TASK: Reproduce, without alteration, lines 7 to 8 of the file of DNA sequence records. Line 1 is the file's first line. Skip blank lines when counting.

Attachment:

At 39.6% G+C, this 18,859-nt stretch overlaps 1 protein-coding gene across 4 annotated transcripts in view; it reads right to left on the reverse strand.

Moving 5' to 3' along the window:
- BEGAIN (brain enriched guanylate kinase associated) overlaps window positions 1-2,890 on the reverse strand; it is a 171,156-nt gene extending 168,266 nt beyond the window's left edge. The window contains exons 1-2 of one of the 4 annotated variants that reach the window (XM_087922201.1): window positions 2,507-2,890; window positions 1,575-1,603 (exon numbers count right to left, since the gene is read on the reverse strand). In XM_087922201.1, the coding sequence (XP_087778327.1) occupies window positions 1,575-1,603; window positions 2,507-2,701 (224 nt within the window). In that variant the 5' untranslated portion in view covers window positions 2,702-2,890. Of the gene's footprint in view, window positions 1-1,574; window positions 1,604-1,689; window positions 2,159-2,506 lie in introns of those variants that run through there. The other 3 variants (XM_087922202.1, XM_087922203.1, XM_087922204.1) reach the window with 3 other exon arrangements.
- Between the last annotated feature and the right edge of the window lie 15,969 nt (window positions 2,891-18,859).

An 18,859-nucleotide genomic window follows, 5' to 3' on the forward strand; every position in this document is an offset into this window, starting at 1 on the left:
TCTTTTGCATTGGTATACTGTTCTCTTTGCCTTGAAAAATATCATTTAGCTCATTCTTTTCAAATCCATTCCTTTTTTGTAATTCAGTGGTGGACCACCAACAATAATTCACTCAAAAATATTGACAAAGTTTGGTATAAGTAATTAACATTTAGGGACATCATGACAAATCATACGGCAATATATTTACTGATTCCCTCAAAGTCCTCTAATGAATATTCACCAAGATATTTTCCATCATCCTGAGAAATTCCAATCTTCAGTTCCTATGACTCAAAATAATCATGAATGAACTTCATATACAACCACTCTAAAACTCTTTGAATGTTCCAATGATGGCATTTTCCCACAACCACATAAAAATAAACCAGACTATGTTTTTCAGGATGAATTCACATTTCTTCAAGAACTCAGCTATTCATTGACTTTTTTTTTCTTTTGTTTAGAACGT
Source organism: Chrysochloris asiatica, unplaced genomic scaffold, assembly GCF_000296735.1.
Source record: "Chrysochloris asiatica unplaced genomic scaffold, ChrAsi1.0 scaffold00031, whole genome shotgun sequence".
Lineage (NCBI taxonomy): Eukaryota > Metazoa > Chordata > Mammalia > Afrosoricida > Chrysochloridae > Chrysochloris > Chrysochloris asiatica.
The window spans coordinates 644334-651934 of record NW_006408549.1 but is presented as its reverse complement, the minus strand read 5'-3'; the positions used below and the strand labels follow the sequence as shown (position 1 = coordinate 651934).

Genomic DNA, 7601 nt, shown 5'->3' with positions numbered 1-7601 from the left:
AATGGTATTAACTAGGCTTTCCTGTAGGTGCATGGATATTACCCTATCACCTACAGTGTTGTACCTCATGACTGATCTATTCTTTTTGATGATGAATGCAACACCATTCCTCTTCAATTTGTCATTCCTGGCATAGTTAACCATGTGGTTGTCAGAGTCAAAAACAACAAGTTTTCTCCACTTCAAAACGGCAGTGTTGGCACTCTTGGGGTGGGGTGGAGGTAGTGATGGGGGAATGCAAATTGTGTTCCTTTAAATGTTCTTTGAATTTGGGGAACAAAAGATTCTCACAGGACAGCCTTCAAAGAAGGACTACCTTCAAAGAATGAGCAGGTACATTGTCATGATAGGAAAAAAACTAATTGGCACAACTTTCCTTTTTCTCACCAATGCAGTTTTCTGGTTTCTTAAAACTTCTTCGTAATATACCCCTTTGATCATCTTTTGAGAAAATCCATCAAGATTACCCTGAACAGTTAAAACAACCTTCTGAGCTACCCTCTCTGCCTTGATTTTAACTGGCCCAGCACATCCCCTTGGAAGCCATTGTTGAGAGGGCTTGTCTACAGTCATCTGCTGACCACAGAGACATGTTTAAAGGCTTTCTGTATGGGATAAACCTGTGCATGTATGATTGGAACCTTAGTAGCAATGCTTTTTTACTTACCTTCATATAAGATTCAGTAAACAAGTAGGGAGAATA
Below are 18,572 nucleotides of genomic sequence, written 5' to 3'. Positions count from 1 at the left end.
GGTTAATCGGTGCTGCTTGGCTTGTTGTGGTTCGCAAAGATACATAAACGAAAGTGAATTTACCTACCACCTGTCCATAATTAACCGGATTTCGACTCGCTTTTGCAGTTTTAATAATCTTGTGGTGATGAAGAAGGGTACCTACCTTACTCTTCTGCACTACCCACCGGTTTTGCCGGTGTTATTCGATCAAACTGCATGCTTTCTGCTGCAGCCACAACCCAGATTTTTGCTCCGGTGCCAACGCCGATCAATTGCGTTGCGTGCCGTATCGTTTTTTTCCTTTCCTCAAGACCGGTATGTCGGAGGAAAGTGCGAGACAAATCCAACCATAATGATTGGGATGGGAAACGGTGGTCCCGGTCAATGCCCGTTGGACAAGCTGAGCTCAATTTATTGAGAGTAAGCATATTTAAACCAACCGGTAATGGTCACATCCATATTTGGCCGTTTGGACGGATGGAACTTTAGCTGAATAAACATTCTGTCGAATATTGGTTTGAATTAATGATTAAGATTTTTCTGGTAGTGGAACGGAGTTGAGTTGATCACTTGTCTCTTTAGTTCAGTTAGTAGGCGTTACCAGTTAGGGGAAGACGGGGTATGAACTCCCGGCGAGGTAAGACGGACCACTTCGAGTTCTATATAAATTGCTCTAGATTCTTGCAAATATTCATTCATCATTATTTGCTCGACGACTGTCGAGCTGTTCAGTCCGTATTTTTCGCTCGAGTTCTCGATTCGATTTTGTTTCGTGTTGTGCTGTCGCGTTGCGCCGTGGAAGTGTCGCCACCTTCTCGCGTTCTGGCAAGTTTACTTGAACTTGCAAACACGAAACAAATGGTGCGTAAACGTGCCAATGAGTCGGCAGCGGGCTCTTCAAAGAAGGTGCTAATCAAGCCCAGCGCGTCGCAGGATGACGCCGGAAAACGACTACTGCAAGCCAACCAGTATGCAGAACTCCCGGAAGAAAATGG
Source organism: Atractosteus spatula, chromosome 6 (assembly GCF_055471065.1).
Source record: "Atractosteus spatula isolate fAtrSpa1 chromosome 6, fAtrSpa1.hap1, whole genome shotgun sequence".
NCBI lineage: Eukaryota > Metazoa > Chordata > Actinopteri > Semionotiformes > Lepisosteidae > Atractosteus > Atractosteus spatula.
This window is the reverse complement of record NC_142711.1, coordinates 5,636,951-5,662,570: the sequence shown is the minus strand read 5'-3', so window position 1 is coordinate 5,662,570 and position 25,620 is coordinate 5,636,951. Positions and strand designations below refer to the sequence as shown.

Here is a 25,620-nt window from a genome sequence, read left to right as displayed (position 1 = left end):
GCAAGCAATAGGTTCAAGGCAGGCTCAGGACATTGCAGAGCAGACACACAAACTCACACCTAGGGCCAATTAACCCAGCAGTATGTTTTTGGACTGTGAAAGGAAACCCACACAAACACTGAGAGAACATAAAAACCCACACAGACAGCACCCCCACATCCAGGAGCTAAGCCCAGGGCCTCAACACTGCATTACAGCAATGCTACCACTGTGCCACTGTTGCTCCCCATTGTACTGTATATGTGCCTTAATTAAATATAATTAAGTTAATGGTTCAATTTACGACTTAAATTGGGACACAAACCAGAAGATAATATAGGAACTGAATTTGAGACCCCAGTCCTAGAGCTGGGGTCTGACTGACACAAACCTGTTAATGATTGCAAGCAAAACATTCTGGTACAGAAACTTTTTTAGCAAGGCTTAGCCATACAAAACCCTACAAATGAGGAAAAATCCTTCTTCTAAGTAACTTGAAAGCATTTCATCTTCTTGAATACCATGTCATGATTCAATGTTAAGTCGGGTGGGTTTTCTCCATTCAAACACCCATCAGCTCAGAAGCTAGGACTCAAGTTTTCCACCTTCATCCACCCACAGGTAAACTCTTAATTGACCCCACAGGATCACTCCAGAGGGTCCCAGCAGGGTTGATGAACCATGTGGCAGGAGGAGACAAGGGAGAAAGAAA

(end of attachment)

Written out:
Source organism: Chrysochloris asiatica, unplaced genomic scaffold, assembly GCF_000296735.1.
Source record: "Chrysochloris asiatica unplaced genomic scaffold, ChrAsi1.0 scaffold00031, whole genome shotgun sequence".